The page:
“Mr. Ames was an excellent student, one of the best students I ever had in English 9. I remember we went on a field trip to an Ethiopian restaurant in New Haven. He is an excellent teacher, very curious and creative. He had good relationships with his students just like when he was a student and had good relationships with his teachers. It is disappointing that he will no longer be at The Morgan School because he’s such a great educator and a great person. He offered a helping hand to the Social Justice Club during our Human Rights Day celebration.”

– English teacher Leslie Chausse

“Mr. Ames only worked a year before [I arrived at Morgan] but he had already developed such a relationship with the students whether it’s through the Ski Club or through the [High School Bowl]. The students always want to talk to him about different topics. He put time and energy and passion into developing new curriculum and new courses. He truly, truly cares about what he does. On top of that, he’s just a great person. I got to go on the ski trip with him. I got to spend hours sitting on a frozen chair, riding up and down the mountain and it was never a dull moment talking to Max Ames. He’s a great guy; I’m looking forward to being one of his ‘former colleagues’ and staying in touch as the years go on.”

– English teacher Eric Peterson

“Mr. Ames was a dedicated history student when I had him way back in 9th grade and has shown that dedication to his Morgan students for the last three years. He will be missed by his colleagues in the history department but more importantly, will be missed by his many students whom he has positively affected in his time here. His students enjoyed him as a teacher and mentor. I wish Mr. Ames the best of luck in his future endeavors.”

– social studies teacher Chris Zawadski

“It is a rare and beautiful thing for a teacher to witness the growth and progress of her past history student. Max entered my classroom at the old Morgan School with that signature smile on his face. He challenged himself by taking one of the most rigorous courses at the school, Advanced Placement United States History. Of course, he rocked the class. Max showed up on my classroom doorstep once again when he became my student teacher. Roles were now reversed and I was delighted to bestow some teacherly wisdom on him. The students loved Max. Max is, above all, an intellect, but he was able to take that knowledge and make connections so that students could understand and apply it to their own lives. His classroom, fittingly, was situated next to mine; it was a joy to see Max flourish and make an everlasting impact on his students.”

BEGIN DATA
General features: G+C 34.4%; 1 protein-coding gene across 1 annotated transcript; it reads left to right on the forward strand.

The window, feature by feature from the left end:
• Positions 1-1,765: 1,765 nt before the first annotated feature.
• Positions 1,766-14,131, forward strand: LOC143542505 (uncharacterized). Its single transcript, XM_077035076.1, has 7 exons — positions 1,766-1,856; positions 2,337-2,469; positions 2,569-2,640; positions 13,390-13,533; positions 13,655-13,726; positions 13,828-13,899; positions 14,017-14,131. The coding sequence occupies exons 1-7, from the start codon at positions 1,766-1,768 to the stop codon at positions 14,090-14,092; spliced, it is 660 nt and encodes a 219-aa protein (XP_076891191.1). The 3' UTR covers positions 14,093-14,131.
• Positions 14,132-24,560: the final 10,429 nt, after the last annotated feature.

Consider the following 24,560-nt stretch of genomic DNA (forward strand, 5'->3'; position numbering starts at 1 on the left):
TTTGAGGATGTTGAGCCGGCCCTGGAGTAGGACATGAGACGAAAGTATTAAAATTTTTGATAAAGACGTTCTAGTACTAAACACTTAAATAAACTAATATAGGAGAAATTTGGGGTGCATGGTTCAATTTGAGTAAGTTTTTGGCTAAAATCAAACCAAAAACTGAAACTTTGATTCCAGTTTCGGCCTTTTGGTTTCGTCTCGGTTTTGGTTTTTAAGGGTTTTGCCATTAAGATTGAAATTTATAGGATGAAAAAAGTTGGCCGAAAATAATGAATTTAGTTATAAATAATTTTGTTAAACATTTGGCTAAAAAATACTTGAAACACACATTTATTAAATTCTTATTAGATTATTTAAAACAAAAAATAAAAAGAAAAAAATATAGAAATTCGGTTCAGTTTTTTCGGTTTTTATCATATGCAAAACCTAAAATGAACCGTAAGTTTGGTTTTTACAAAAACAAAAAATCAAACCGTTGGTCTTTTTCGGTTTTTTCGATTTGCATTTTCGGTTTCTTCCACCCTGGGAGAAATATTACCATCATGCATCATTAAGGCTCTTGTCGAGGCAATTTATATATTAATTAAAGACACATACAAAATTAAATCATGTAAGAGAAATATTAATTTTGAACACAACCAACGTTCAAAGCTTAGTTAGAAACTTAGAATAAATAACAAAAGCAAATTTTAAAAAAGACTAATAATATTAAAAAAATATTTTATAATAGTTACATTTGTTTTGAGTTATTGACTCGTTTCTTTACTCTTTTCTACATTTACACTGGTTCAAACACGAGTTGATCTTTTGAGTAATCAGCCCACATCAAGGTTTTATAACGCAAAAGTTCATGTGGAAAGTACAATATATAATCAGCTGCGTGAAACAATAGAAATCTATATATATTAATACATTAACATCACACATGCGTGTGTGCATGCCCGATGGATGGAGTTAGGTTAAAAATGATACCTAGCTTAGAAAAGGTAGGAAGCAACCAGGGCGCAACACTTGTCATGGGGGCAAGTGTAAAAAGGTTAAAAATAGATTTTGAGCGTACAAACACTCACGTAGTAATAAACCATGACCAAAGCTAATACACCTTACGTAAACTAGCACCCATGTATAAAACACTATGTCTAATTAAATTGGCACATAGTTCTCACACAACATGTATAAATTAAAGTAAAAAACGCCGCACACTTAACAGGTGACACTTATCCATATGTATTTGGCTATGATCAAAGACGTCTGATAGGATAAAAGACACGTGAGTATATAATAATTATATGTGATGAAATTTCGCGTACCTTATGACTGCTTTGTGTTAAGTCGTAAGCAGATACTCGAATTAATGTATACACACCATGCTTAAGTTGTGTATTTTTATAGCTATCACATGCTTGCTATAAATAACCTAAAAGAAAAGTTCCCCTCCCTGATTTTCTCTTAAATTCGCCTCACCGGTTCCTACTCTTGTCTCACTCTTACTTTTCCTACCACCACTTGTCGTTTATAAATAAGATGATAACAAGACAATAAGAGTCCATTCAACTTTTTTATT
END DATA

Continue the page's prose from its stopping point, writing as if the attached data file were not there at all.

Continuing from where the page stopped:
– social studies teacher Diana Rizzo

Mr. Ames was a member of the High School Bowl team during his time at Morgan

“Mr. Ames was an exceptional student, a smart guy, very creative; he’s still very creative, which is why he’s the amazing teacher he is. So when he decided to become a teacher that was amazing. When he got a job here, I thought, ‘Oh my God, it’s destiny.’ As great as he was as a student, he’s an even greater teacher. As I watched him evolve as a teacher, I had no doubt that he’s a once-in-a-generation teacher. I feel that strongly about his skills. If I was a betting man, which I’m not because I’m a Data Science teacher, I would put all my money on him being Teacher of the Year someday. He is such a talent that only comes around every few decades. He’s an engaging teacher but knows his content really well. Even my daughter has him in advisory and loves him. He’s got great cultural knowledge. I’ll miss him terribly. There’s a lot of talent in the school, so him being a new person on that list is one of the highest compliments I can give him. I would love my kids to have him as a teacher. He will be a huge loss to the Morgan community. It’ll take a long time to replace him.” 

– math teacher John Madura

“I remember [Mr. Ames] as part of my High School Bowl team. He was extremely knowledgeable. He just has great knowledge of every topic on the planet and he was a super positive leader. I really remember him for that. Having worked with him for the last two years has been great. He’s a very nice young man and he’s a very hard worker. I’m sad to see him go.”

– Spanish teacher Laura Luther